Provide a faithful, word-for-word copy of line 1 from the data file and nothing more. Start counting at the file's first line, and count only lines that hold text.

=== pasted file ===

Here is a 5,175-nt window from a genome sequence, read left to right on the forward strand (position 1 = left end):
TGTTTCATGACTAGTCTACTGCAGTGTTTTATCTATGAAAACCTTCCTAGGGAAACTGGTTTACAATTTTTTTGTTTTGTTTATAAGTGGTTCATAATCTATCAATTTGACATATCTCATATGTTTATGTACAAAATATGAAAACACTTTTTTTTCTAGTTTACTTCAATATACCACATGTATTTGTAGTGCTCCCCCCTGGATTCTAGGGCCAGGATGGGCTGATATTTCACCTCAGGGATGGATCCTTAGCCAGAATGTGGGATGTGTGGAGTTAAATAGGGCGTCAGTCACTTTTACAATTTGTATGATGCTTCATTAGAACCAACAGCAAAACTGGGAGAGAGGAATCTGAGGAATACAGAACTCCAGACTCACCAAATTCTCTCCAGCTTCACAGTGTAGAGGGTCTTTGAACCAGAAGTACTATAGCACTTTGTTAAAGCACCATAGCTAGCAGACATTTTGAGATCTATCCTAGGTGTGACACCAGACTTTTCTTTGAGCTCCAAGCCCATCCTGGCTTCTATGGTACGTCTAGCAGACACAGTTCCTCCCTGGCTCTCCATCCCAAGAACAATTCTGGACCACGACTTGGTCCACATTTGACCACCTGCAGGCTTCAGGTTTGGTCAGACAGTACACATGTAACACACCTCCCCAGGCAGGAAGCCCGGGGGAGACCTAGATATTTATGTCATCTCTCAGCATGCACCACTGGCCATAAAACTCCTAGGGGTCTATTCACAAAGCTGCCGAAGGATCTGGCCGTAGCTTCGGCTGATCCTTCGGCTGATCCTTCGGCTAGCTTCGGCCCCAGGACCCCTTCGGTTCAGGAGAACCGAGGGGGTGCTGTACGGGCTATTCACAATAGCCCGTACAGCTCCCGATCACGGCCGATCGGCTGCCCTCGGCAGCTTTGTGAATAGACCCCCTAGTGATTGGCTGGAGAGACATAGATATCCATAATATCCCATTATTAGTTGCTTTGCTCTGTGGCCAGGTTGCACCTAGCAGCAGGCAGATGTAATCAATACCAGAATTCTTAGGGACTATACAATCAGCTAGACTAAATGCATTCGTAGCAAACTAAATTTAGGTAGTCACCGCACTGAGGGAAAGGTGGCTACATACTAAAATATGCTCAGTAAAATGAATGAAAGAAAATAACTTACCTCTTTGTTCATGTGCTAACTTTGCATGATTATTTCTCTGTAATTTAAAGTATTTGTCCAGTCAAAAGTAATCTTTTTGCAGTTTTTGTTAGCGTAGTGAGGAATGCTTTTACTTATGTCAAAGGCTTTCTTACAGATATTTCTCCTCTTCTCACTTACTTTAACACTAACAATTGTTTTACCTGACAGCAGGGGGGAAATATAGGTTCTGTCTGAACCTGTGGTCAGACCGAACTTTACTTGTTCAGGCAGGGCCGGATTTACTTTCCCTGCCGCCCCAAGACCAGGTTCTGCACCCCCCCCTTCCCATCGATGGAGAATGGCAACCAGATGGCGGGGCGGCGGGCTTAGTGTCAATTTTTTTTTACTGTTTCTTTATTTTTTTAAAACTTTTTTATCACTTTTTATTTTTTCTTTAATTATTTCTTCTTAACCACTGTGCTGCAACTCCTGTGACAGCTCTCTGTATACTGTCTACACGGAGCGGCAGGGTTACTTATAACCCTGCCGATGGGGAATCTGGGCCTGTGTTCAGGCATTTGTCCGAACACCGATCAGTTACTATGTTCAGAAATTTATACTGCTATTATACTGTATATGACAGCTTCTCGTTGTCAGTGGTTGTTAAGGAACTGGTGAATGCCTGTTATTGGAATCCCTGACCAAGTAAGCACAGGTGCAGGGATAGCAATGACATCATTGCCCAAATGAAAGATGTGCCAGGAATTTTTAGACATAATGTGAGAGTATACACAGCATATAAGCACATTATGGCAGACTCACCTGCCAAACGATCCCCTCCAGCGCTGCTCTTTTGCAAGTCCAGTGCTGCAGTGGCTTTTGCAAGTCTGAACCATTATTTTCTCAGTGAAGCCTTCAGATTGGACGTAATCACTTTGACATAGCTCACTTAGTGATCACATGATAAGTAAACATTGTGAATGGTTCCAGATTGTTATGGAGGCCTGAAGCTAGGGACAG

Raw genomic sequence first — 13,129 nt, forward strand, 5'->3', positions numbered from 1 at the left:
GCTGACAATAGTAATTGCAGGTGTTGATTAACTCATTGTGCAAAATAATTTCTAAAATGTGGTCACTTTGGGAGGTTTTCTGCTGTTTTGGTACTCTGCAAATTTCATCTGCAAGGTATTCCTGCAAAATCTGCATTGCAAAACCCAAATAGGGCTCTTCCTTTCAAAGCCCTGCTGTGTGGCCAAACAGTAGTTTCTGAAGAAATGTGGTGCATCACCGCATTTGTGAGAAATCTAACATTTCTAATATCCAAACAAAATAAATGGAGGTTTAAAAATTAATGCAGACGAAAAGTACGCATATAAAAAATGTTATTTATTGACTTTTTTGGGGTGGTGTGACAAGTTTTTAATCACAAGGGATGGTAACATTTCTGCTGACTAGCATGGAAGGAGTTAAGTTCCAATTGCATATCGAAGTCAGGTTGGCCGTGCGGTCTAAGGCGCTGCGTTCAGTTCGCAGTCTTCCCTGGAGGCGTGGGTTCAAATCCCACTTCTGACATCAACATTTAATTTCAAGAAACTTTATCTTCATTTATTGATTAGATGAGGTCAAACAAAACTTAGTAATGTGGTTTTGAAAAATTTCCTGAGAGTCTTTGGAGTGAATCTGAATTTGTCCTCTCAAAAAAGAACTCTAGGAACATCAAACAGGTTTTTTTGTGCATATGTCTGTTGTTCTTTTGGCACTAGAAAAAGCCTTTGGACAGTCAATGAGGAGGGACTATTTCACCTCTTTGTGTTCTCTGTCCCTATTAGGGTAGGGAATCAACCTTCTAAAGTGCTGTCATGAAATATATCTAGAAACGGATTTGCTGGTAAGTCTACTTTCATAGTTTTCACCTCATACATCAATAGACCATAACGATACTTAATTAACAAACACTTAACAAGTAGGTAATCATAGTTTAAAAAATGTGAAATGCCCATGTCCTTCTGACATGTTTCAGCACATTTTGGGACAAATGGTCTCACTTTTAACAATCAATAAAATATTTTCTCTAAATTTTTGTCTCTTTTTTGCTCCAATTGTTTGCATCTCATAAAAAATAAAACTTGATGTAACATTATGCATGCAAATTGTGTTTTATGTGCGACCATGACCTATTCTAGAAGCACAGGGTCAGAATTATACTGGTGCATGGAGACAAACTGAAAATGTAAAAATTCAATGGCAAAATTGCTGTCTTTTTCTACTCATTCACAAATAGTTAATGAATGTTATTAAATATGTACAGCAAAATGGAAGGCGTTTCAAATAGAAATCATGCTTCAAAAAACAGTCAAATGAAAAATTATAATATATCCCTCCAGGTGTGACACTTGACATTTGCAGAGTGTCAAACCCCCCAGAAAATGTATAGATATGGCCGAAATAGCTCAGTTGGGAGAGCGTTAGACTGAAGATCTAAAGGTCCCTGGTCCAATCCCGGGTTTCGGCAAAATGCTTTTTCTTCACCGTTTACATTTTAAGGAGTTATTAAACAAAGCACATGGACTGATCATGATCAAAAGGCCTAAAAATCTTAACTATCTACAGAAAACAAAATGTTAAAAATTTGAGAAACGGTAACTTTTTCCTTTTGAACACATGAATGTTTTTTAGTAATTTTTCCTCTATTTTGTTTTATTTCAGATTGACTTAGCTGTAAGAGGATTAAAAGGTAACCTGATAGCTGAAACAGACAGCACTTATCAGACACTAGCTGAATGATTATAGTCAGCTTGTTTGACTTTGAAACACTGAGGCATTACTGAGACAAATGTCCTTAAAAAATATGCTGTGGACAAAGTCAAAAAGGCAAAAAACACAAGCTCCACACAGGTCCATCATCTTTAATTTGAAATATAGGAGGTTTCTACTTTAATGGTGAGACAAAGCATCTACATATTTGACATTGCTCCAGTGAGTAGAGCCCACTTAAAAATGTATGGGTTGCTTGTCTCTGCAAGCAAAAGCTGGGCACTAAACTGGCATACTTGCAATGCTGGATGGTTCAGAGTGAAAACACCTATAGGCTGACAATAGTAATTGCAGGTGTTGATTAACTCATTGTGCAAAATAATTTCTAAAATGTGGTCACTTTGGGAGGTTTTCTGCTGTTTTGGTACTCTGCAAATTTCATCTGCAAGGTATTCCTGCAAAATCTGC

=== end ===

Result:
Here is a 5,175-nt window from a genome sequence, read left to right on the forward strand (position 1 = left end):